You feel a sharp, intense pain just below your ribs, and you begin to feel nauseous. You're not sure what caused these symptoms, but they seemed to start shortly after dinner. Although you should see a doctor to rule out anything more serious, it's possible that you're experiencing a gallbladder attack. If these symptoms happen on a regular basis after you eat dinner, chances are that your gallbladder is having problems. This pain may occur for several reasons, but you can often relieve and prevent symptoms at home. Here's how to find out if you can treat it at home, and when you need to involve a doctor, instead.
Keep a Food and Symptom Diary
Keep a food diary of everything you eat and track when you experience symptoms. Most people who suffer from gallbladder problems have them on a recurrent basis and can link them to certain foods. The foods most likely to trigger a gallbladder attack include spicy and high-fat foods such as dairy products, red meat, and sugar and alcohol. Try different combinations of foods that cause symptoms, as well. For example, a regular hamburger might not cause symptoms, but a cheeseburger with fries might.
Once you've kept a diary of symptoms and food triggers, you know which foods are most likely to cause symptoms. Unfortunately, many of the worst offenders may also be some of your favorites. At first, eliminate the foods entirely. You may discover that you can minimize symptoms by reintroducing these foods in smaller quantities or in different combinations. Avoid skipping meals, which can increase the likelihood of experiencing an attack. If you are female and are taking oral contraceptives, ask your doctor whether a low-estrogen pill would be a good option for you; high estrogen levels are linked to gallbladder problems.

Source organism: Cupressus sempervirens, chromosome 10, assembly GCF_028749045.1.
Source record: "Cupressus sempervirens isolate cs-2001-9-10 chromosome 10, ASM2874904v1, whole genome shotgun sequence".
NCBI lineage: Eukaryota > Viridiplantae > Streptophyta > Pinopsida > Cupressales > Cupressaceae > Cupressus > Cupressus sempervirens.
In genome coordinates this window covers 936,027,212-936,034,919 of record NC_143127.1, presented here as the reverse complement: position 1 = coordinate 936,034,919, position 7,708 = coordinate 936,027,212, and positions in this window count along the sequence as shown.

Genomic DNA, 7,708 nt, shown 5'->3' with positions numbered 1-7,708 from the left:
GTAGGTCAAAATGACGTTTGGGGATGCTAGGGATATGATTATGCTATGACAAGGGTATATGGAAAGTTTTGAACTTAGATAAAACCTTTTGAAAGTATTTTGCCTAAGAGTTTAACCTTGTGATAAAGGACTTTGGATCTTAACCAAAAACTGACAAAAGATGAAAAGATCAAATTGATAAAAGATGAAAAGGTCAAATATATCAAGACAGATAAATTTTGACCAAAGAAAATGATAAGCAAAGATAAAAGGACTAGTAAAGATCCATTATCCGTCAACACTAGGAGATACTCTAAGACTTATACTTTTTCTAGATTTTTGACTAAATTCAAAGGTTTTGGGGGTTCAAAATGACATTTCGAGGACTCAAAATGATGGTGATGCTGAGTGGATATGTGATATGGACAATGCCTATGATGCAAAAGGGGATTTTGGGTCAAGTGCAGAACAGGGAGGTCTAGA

Choose Drinks Carefully
Drink a full glass of water at the onset of a gallbladder attack. Water may break up some of the bile that leads to gallbladder symptoms. Drinking bitter beverages such as coffee or green tea also seems to help. Drinking pear juice has also been associated with relief from gallbladder attacks.
Use Pain Relievers
The pain from a gallbladder attack can be intense, and there is little you can do to stop it once it has started. Over-the-counter pain relievers, including acetaminophen, ibuprofen and aspirin, can help relieve the discomfort. In addition, consider using a hot castor oil pack topically on the skin over the upper right quadrant of your abdomen, where gallbladder discomfort is concentrated.
When to See a Doctor
Self-care at home is the easiest first option, but sometimes you need medical attention. Signs that you need to see a doctor include pain that cannot be relieved with any of the above solutions, or pain that is much more intense than previous gallbladder attacks. If you have a fever, it might be a sign that you need to have your gallbladder removed. You may want to see a doctor if you're experiencing gallbladder attacks so frequently that it interferes with your life; surgery to remove your gallbladder can provide relief to your symptoms. Your symptoms may also be a sign of an unrelated health problem, which only a doctor can detect.
Holly Case has written professionally since 2000. She is a former contributing editor for "ePregnancy" magazine and a current editor for a natural food magazine. She has extensive experience writing about nutrition, pregnancy, infertility, alternative medicine, children's health and women's health issues. Case holds a Bachelor of Arts in sociology and professional writing from Saginaw Valley State University.